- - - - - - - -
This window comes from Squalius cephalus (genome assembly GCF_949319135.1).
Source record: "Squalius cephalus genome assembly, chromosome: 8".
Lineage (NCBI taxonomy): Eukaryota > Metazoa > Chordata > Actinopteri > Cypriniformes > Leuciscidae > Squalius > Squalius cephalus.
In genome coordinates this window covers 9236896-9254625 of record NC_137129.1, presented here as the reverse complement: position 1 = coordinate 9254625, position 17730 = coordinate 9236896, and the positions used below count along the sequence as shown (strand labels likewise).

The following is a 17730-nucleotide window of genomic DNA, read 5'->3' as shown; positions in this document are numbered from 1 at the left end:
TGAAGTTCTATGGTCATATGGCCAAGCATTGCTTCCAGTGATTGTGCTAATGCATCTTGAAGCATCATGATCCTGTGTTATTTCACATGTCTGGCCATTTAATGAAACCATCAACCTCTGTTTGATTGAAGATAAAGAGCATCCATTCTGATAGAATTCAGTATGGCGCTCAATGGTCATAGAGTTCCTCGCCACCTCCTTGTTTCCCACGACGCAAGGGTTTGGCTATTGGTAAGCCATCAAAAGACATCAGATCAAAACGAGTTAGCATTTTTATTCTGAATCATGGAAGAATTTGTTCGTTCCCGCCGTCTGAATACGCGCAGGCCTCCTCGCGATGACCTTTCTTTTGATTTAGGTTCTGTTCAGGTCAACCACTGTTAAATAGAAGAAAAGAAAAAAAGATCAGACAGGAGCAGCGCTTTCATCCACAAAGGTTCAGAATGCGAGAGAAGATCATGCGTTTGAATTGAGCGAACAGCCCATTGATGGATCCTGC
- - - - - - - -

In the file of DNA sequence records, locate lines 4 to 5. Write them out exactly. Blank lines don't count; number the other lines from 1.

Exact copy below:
In genome coordinates this window covers 9236896-9254625 of record NC_137129.1, presented here as the reverse complement: position 1 = coordinate 9254625, position 17730 = coordinate 9236896, and the positions used below count along the sequence as shown (strand labels likewise).

The following is a 17730-nucleotide window of genomic DNA, read 5'->3' as shown; positions in this document are numbered from 1 at the left end: